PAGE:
"As a Muslim, I had to leave Banja Luka during the war, joined the army of Bosnia-Herzegovina and was wounded."
When the foundation stone was laid, there had been such massive protests that the celebration had to be broken off, and when the Ferhadija Mosque was rededicated on May 7, 2001, the hostilities between the Muslim Bosnians, Serbs and Croats in Banja Luka had still not been resolved . The Muslims, their international guests and diplomats were attacked. It's quieter now, but only a little.
"There are always people who hit bottles, who come to pray, who provoke."
Republic of Srpska as a Failed State
Gordana Sobrenic and Natasa Petcovic, both in their early 40s, one in business administration and the other as a bank employee, sound similarly skeptical. Both understand Europe's fear of the instability of the Balkans. War raged in all the countries of the former Yugoslavia, ethnic tensions are more or less visible, but women are seeing progress. In the past people would have shot each other, now they would have coffee together.
"We are not responsible for the war. Everyone - Serbs, Croats and Bosnians - have their wounds."
"We don't talk about the war, there is nothing we can do about it."
Chess player in the center of Banja Luka (Sabine Adler)
Banja Luka is the capital of the Republic of Srpska, a Serbian enclave that belongs to Bosnia-Herzegovina. Political scientist Milos Solaja is convinced that the economic problems are far greater than the ethnic tensions. The professor teaches at the University in Banja Luka. In his eyes, Bosnia-Herzegovina and the associated Republic of Srpska are on the verge of failure.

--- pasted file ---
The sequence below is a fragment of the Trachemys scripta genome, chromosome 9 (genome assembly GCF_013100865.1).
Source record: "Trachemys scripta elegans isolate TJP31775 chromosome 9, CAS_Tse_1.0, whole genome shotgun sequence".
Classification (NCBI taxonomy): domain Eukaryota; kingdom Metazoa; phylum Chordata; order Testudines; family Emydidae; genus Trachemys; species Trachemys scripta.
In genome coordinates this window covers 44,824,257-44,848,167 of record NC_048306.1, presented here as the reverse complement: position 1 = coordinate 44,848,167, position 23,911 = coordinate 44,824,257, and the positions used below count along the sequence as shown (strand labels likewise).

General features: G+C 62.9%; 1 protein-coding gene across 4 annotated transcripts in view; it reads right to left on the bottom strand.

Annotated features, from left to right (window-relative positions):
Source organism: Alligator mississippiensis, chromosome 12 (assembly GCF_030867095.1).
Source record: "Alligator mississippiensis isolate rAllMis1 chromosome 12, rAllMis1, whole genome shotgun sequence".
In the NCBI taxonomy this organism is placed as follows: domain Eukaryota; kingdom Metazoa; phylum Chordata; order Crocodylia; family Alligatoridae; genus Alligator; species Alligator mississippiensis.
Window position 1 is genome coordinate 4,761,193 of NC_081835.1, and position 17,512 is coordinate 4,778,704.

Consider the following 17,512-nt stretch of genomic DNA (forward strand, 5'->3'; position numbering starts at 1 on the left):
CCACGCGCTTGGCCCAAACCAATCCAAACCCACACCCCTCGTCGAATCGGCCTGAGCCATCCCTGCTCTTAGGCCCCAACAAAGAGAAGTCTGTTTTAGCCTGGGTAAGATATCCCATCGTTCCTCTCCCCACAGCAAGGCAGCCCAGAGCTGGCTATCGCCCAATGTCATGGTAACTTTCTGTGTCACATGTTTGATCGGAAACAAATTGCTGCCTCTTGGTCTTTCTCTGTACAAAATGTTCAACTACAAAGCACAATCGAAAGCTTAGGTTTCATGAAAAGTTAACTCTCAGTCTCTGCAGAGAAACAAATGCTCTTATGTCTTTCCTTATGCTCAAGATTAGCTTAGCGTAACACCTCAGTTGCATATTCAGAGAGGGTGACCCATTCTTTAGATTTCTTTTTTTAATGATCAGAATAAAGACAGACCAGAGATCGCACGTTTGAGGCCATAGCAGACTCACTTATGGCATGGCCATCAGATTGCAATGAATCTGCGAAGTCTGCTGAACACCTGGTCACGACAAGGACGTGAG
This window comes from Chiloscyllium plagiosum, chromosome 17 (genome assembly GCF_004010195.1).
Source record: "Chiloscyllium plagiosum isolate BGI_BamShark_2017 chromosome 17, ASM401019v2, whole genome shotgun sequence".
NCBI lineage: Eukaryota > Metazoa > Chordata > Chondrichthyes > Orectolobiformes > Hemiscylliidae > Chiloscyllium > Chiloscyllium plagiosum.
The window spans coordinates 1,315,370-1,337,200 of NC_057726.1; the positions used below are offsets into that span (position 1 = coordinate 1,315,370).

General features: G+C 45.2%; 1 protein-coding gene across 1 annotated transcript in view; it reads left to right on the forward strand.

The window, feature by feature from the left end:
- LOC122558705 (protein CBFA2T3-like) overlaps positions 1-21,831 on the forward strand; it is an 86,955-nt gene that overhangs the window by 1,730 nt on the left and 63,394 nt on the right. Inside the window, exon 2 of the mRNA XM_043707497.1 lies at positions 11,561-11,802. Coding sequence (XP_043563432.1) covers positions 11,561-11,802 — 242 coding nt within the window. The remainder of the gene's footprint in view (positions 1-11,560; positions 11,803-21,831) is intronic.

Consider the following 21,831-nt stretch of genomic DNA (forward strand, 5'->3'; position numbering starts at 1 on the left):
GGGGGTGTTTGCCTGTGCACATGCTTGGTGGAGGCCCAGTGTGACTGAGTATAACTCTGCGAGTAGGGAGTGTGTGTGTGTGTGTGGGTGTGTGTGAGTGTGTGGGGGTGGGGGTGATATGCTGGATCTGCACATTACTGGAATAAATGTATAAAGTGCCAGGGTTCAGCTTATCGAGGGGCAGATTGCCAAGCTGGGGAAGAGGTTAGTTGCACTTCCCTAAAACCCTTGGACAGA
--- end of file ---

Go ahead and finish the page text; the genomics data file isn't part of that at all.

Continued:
"That is so. That is why there will be a very long period of instability. Nobody admits that we are dealing with a failed state. But above all we have to analyze what the reason for this state failure is In my opinion it is due to the lack of a constitution, which was never worked out between the three peoples. "
"Independence or connection to Serbia"
The constitution was laid down in the Dayton Agreement in 1995 and was part of the peace treaty that the EU and the US had proposed to the warring parties. If you were to ask people today, most of them would speak out in favor of a separation of nationalities and would agree with those who have always pleaded for it and therefore waged war.
"The majority in the Republic of Srpska would probably be in favor of secession from Bosnia-Herzegovina and independence or annexation to Serbia, but more in favor of independence. The Bosnians would like the Bosnian central state and the Croatians dream of independence or the union with Croatia Without an agreement between the three peoples on how they want to live together, there will be constant instability - social, political and economic instability. "
The international community would be well advised to help Bosnia-Herzegovina revise the constitution before the new tensions erupt again violently.